So, do we really need a sponsor? Of course not!!! Many people get and stay sober without sponsors. I know many people that have long term sobriety that do not have sponsors. However, my experience and observations have shown me that people with successful sobriety had some sort of outside help. For some it’s a sponsor with a twelve-step program. For others it’s a doctor help with group counseling sessions. There are many ways to get and stay sober and I have always said try everything you can. And then settle in on what works. The key is, is to be honest, open minded, and willing to do what needs to be done for sobriety.
Now there are bad sponsors, just like there are bad people. After all, a sponsor is also an alcoholic in recovery and comes with his own set of past or present issues. My sponsor did and does not bring his problems into our relationship unless it can help what we are talking about. I’ve seen many that I personally would not want to be sponsored by. But maybe they are good for someone else. When I sponsor someone, I first find out if they are willing to do anything to get sober. I try to get a bit of their story. I try to see if we are going to be compatible to work together. I let them know that they are not bound to keep me as their sponsor and that my job is to take them through the 12 steps so they can begin a new better life without alcohol. When I work with them, I take them through the 12 steps, I will share my experience as to how it relates what we are covering that day. I will see if they can relate to what we are covering from their experiences. I don’t analyze, I don’t judge, I just try to help.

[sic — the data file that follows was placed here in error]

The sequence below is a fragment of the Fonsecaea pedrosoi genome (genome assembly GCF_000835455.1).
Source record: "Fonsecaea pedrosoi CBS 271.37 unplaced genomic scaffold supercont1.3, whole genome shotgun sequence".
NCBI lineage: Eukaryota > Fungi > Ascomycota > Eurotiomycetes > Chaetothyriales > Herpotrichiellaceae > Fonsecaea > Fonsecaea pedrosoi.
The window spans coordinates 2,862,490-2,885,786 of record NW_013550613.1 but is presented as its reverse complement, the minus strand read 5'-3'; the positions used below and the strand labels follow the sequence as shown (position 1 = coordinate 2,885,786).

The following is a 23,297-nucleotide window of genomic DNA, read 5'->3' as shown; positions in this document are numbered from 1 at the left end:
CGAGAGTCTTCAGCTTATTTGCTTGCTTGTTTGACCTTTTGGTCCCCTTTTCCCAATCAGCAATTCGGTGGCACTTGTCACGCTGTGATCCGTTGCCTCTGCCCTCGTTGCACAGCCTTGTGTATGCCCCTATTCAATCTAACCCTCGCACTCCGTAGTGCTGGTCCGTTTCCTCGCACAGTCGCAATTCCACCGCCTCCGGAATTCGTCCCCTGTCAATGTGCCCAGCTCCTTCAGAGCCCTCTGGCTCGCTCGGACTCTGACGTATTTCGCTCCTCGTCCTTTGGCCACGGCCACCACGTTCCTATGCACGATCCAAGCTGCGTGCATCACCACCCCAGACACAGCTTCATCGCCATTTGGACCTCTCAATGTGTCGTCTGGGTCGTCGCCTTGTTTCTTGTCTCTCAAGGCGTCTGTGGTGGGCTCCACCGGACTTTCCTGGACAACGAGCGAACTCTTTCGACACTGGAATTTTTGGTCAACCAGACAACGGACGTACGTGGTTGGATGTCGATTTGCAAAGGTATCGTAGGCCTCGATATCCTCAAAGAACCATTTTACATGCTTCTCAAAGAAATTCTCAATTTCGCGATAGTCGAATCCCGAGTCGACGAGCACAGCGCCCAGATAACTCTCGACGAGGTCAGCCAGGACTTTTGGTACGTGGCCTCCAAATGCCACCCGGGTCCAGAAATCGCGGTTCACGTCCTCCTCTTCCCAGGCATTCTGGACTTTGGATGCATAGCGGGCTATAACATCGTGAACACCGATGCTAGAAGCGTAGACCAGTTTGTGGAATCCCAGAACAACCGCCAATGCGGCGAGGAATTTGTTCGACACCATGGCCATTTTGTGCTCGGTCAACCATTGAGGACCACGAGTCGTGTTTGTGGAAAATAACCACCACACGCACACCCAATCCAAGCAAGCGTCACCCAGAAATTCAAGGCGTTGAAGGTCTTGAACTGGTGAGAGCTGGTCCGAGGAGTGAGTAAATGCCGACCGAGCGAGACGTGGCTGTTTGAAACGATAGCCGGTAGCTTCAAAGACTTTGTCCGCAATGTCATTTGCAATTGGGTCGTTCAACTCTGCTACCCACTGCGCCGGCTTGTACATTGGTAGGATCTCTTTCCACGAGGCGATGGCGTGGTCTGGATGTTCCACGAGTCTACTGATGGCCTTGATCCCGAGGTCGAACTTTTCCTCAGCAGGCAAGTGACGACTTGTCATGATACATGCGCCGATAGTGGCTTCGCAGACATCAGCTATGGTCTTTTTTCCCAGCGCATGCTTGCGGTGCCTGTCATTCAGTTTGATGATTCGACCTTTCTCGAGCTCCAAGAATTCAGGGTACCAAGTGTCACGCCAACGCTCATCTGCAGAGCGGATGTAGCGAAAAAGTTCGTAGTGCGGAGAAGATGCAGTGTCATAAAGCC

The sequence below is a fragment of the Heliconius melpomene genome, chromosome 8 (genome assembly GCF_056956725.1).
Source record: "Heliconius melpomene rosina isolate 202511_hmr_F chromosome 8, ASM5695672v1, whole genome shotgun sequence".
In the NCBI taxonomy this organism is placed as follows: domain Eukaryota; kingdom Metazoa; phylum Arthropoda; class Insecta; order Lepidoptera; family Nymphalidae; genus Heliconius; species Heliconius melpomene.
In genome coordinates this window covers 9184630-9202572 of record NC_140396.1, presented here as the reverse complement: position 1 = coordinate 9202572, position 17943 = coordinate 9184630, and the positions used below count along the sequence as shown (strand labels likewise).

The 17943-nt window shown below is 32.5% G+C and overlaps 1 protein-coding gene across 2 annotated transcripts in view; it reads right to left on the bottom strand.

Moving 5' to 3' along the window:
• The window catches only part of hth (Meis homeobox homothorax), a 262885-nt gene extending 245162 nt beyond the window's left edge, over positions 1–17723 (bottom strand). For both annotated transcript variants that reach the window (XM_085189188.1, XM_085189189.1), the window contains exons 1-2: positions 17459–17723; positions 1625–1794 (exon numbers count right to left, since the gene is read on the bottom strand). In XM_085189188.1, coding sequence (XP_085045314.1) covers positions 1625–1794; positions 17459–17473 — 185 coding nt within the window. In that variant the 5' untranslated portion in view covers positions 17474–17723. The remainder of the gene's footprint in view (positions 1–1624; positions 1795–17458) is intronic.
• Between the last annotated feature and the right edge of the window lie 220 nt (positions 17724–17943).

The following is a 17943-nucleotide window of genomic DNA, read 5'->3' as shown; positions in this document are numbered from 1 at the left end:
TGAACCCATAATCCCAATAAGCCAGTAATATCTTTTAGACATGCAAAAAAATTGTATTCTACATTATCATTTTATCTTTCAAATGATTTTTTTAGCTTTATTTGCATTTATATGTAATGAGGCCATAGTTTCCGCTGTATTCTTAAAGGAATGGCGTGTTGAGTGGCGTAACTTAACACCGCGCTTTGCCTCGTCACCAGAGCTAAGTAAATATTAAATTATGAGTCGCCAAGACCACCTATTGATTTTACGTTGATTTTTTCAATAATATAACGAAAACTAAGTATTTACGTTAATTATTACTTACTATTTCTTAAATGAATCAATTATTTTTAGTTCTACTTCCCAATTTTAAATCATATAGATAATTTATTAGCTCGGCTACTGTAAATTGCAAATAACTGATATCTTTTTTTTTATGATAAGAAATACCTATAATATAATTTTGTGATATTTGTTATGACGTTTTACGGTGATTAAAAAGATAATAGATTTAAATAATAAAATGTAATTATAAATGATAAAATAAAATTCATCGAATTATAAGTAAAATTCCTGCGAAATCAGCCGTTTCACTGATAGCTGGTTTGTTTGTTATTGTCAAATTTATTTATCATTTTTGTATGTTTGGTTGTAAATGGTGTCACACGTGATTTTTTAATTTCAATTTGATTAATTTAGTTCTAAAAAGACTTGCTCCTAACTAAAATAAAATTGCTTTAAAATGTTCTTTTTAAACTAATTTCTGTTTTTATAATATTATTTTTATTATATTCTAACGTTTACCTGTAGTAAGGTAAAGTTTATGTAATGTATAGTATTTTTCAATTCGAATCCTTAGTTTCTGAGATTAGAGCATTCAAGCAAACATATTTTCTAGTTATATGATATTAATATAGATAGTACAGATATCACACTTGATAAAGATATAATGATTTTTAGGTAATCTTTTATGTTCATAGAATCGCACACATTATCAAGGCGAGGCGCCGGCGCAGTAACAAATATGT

Can a sponsor actually hurt our recovery? Of course. The wrong sponsor can absolutely hurt someone’s recovery. There’s some important things to look for; Have they worked the 12 steps, do they have a sponsor, are they enjoying life in recovery, can you relate to them, can they make time for you, are they active in service work, do they go out of their way to help newcomers, do they listen to you, are they positive, you are not afraid of them, basically you want someone that is going to help you whenever needed and help you develop a happy sober way of living.
I think most alcoholics would be best served by getting a sponsor. You don’t have to keep that sponsor. If they don’t work out get another one or none at all. Just be careful that whatever decision you are making is with sobriety as your top priority. So, there you go, that’s my take on sponsorship.”